Occasional Wines (Wine resolutions)
Many of us have moved beyond that annual ritual of New Year’s resolutions. The truth of the matter is that major changes in behavior for most of us are probably not in the cards. That being said, there is no reason all of us can’t tinker a little bit around the edges. With this in mind, I offer you three wine resolutions for 2021.
Resolution #1: SPEND A LITTLE MORE FOR WINE. The majority of wine consumers spend about $10.00 per 750 ml bottle. Ten dollars will usually get what I charitably refer to as ‘industrial wine’: wine that is made in immense quantities, using bulk grapes and subjected to significant manipulation by the winemakers. Better wine through chemistry on such a large scale often produces a reliable if unremarkable product. While there are a number of solid wines at this price point, they tend to be one-dimensional; rarely displaying any complexity, vintage variation, or typicity. If you find that you fall within this spending category, resolve to occasionally spend a little more: say $15 - $18. This extra five to eight dollars can get you a wine that will offer enhanced aromas and flavors, better mouthfeel, and longer finish. BUT, you will have to do a little homework: peruse a few wine reviews, identify value regions, and most importantly, consult a knowledgeable retailer. By asking a few simple questions, such as: “what do you like in a wine?” and “How much are you looking to spend?” a wine steward can direct you to several good options. Bottom line – Life is short, spend a little more.
Resolution #2: SPEND A LITTLE LESS FOR WINE. I love well-made wine and am willing to open my wallet for worthwhile bottles. But since my wine budget does have its limits I’d rather not pay a lot of money for good wine if I don’t have to. When I want to give my checkbook a rest I look to wine value regions around the world. Argentina, Australia, Chile, South Africa, Portugal, and Spain all have a reputation for producing excellent wine at value price points. In France, there are a number of areas where one can find great deals; seek out wines from the Alsace, Jura, and Languedoc. Here in the States look toward Washington state, as well as Lake County, Lodi & the Santa Lucia Highlands in California. Once again, you have to do your homework and don’t expect that eight bucks at your local retail store is going to get you much, no matter what region you choose. Also, just because a region is known for high prices that doesn’t mean that great values can’t be found within their borders. The fact is you’ll just have to look a little harder. Most of us have a little time on our hands; consider it a treasure hunt. Bottom line – Be a savvy shopper.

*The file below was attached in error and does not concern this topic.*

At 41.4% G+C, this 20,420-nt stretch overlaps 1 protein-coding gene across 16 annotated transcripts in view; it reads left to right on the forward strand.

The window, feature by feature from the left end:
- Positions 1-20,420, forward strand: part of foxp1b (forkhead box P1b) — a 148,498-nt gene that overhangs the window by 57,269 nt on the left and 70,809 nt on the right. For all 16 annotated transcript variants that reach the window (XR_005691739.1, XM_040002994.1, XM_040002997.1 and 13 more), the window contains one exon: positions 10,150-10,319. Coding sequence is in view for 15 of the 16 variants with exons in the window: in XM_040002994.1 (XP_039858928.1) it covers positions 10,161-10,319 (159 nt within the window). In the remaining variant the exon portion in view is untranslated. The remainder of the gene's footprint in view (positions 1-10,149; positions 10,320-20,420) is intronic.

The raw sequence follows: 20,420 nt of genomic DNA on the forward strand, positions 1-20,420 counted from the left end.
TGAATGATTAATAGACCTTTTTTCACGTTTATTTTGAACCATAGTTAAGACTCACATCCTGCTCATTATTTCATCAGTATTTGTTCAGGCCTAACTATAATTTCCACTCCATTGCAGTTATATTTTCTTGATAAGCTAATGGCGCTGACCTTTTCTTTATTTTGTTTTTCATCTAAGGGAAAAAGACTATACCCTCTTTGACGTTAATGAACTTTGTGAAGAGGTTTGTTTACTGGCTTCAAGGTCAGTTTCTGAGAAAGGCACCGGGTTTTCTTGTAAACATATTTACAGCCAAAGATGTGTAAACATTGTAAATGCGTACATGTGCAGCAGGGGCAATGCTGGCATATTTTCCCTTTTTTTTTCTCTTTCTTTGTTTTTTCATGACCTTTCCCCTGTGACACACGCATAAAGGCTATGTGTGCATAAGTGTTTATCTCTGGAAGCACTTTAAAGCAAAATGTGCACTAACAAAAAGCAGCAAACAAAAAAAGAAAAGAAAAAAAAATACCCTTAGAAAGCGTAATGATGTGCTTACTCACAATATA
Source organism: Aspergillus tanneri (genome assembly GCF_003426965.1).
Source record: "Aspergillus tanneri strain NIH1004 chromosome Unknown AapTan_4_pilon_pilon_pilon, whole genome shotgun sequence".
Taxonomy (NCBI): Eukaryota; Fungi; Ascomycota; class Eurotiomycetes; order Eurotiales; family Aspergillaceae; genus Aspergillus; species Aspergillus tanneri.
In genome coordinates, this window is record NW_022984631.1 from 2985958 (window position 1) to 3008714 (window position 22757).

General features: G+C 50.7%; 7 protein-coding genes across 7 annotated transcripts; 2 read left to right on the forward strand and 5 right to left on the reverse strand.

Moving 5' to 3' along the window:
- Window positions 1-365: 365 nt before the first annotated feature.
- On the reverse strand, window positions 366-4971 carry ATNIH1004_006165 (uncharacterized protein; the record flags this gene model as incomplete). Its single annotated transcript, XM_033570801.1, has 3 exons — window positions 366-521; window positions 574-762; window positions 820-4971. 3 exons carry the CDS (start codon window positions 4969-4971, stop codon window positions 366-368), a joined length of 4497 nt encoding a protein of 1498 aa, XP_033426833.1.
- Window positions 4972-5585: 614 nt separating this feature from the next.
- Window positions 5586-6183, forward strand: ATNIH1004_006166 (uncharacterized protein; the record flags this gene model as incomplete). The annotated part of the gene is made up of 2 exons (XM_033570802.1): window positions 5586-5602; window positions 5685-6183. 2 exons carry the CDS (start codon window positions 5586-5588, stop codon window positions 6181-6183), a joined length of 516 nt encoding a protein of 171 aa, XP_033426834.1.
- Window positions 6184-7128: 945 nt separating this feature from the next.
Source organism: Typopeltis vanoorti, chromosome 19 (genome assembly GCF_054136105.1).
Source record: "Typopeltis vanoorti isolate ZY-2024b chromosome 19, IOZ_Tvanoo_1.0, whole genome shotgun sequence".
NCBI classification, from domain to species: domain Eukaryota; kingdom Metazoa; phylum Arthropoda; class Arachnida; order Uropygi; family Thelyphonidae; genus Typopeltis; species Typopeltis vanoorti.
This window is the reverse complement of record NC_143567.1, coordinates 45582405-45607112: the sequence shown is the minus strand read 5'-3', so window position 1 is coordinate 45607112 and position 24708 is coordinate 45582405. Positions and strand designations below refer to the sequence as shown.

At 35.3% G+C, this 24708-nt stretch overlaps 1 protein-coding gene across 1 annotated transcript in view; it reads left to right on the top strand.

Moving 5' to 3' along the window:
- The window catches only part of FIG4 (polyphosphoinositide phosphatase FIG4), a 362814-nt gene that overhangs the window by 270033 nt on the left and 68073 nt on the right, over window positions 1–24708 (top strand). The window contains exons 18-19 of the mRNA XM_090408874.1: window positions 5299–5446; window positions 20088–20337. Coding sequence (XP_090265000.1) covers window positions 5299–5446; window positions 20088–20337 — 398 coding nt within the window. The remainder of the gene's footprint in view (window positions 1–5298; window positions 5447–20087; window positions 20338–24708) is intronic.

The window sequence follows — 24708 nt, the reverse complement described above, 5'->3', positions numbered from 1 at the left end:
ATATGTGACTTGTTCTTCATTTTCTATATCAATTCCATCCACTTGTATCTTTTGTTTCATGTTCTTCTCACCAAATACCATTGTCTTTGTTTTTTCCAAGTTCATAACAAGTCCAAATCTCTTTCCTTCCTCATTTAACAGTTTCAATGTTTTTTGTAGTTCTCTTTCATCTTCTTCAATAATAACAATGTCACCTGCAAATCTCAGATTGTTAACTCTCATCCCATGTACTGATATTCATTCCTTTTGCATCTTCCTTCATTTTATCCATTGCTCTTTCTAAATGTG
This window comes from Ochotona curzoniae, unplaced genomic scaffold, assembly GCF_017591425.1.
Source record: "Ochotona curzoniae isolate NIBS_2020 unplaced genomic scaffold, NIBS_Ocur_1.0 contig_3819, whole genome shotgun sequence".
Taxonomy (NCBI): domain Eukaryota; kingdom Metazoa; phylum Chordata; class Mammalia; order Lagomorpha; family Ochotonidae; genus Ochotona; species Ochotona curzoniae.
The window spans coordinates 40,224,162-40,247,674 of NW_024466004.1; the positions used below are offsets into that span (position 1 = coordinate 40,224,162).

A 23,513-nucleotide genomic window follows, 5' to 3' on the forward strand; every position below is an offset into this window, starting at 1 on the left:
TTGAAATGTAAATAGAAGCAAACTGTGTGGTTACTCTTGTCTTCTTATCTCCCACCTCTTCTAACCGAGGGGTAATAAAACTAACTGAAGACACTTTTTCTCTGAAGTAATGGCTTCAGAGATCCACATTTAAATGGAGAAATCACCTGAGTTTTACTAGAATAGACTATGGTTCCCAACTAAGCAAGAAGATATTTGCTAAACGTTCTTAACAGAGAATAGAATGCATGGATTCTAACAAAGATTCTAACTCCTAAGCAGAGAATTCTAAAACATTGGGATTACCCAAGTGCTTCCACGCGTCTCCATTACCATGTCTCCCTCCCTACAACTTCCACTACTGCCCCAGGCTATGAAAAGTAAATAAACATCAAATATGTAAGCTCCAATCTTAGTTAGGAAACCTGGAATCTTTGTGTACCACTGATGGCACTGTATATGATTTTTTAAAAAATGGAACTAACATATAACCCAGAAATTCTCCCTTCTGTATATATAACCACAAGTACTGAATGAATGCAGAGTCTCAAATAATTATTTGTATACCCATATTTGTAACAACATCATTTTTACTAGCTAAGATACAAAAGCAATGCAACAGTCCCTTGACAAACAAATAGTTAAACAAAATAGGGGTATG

Resolution #3: GO OUT TO DINNER. Many of my clients ask me about my favorite wine. My stock answer is that it usually depends on the meal that I’m planning to pair it with. Absolutely nothing complements a good meal better than a great wine. There are countless restaurants around the country with solid wine lists and while it is a fact that you will spend more for wine in a restaurant setting, a well-chosen bottle definitely enhances a meal. There are several strategies for selecting the best, budget-friendly bottle on a restaurant wine list, although none are all encompassing. I would suggest just two: Order wine by the bottle, not the glass as you will get a fresher and superior product. Secondly, choose something that sounds interesting to you; maybe a bottle that you’ve heard about or a variety that you’ve never tried before. Bottom line – 2020 was a tough year for everyone. When possible, do yourself and your local restaurants a favor: Splurge on a great meal.
I close this month’s article with my personal 2020 wine of the year. This was a difficult choice as I have had the pleasure of sampling literally hundreds of wines over the last year. Prior to looking back, I did come up with a few criteria: The wine has to be broadly available; possess great complexity, balance and typify the grape varietal or blend, and finally, not be outrageously priced. This year’s selection is the 2017 Dei, Vino Nobile di Montepulciano. This wine is complex and savory, possessing rich, full flavors of red fruits, with hints of sage and dark, baker’s chocolate. It has wonderful aromas and is deftly balanced. Like most well-structured Italian reds it shows best with a meal. If you enjoy a good Chianti this 90% Sangiovese blend from Tuscany is an excellent alternative.
Happy New Year!